What do the CSA-specific guidelines mean to brokers working as intermediaries between carriers and shippers? Brokers should also be looking at carrier compliance and reputation whenever possible. When you select carriers, look at CSA scores, enforce carrier compliance, and refuse to work with carriers who are habitually not in compliance or have poor CSA scores.
In the long run, carrier compliance benefits brokers, shippers, and carriers. What are some of those benefits?
Three key benefits of carrier compliance
Carrier compliance comes with many benefits for the entire logistics industry, specifically brokers and shippers. There’s no downside to motor carriers, shippers, and suppliers staying within the very reasonable guidelines set forth in CSA documentation. Here are a few of the most important benefits.
Compliance creates a competitive advantage.
It should go without saying that a better reputation gives shippers a competitive advantage. The same can be said for a broker who screens carriers for compliance. Shippers are more likely to work with brokers who supply safe, on-time carriers that follow the rules of the road. High carrier CSA scores can help brokers earn more contracts.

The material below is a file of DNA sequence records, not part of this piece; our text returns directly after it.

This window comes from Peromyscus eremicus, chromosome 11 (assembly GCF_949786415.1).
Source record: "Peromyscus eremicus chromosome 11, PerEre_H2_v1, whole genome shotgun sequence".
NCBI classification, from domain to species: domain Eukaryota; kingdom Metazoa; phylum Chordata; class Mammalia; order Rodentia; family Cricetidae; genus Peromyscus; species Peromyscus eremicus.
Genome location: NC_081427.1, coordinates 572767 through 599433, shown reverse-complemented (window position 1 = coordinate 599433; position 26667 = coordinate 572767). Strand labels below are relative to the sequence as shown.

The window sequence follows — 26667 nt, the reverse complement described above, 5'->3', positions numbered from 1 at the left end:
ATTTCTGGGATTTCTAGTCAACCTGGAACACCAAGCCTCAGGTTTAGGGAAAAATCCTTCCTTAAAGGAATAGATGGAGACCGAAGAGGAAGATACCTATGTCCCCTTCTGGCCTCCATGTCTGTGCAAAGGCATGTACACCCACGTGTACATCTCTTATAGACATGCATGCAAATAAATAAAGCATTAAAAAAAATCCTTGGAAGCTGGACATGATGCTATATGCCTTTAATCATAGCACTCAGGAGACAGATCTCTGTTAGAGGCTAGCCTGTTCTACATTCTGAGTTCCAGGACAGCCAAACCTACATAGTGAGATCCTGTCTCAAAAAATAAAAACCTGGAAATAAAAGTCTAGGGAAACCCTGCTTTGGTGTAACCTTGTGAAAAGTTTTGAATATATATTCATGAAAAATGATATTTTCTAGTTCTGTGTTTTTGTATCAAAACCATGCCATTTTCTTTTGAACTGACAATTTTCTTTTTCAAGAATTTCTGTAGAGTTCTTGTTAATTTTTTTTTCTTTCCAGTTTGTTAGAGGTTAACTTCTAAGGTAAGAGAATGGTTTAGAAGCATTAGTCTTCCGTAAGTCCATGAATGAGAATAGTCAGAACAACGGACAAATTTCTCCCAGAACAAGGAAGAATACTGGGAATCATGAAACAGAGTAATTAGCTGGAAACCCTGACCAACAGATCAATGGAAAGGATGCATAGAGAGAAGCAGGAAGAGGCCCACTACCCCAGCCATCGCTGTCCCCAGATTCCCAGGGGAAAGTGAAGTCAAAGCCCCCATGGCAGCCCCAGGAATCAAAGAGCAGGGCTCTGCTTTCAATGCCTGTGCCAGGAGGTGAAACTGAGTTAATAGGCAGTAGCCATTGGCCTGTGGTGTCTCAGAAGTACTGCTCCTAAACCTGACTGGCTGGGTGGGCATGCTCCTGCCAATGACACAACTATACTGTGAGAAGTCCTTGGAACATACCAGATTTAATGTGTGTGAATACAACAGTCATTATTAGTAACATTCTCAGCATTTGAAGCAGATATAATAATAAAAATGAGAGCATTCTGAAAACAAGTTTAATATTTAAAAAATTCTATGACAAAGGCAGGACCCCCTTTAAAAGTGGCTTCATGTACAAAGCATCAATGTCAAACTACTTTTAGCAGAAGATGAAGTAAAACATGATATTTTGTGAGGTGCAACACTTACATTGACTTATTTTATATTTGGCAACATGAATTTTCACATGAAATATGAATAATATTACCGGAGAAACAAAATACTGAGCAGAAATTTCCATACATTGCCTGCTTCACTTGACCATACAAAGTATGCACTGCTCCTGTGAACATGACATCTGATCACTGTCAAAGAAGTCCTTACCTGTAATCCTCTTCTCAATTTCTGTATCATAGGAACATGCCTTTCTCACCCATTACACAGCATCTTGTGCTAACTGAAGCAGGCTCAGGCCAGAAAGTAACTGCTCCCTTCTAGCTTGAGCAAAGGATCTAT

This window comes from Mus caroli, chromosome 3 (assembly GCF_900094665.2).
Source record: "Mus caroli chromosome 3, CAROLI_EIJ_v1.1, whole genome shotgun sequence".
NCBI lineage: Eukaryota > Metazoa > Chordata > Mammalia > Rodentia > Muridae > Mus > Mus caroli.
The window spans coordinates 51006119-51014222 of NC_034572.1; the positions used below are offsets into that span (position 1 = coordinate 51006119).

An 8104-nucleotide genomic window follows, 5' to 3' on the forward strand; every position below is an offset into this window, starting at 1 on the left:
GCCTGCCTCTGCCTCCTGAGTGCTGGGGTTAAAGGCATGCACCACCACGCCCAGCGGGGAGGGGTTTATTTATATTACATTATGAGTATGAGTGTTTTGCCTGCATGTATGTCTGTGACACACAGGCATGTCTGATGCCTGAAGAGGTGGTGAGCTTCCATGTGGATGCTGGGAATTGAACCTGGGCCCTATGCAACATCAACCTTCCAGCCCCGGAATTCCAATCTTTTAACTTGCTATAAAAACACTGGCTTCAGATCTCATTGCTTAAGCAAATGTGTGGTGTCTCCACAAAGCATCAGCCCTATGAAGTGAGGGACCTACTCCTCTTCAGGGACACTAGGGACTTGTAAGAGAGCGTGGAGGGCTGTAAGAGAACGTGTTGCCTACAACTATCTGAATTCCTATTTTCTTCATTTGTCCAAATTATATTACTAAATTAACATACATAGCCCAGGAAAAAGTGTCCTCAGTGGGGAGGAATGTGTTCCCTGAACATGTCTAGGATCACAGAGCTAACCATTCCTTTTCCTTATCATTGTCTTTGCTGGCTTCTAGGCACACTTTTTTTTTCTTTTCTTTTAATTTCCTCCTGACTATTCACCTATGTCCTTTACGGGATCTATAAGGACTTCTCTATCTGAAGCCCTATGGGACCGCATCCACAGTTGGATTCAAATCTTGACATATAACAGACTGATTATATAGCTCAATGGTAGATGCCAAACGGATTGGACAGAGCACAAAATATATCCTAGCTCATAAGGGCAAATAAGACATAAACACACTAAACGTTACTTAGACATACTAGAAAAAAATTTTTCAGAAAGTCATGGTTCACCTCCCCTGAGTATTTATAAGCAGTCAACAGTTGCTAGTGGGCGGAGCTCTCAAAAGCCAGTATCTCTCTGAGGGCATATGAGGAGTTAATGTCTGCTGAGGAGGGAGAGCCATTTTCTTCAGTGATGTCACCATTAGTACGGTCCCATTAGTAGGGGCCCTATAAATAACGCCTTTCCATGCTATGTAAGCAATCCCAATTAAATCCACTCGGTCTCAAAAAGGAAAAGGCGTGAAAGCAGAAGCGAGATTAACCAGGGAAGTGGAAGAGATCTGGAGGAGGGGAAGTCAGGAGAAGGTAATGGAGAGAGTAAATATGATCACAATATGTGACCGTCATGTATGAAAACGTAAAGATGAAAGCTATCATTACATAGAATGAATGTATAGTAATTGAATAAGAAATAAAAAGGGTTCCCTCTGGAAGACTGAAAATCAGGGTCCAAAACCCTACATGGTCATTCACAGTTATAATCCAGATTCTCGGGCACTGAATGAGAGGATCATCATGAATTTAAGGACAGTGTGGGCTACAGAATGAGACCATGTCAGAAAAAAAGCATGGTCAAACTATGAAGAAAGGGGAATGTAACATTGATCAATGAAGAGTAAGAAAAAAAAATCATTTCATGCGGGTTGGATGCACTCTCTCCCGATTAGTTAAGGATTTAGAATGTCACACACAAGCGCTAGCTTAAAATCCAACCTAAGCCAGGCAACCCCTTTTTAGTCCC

When carrier compliance issues have plagued a carrier in the past, shippers may choose a broker based on reputation above price. Keeping your reputation as a broker solid and your bids competitive can even allow you to charge slightly higher rates.
Improve broker-carrier-shipper partnerships
Better broker relationships with shippers mean more business, a steady variety of loads the broker can offer the carriers they work with. In turn, this means more carriers will trust you as a broker to provide them with steady loads. This is another reason it is important for brokers to monitor carrier compliance.
Ongoing partnerships and repeat customers help to stabilize your business and your profits. But there is another benefit. Word of mouth is still the best type of marketing. Good relationships make it more likely shippers will recommend you to their colleagues as well. Good partnerships also make work more pleasant and less stressful. It’s easier to work with people you like and trust!
Provide greater transparency.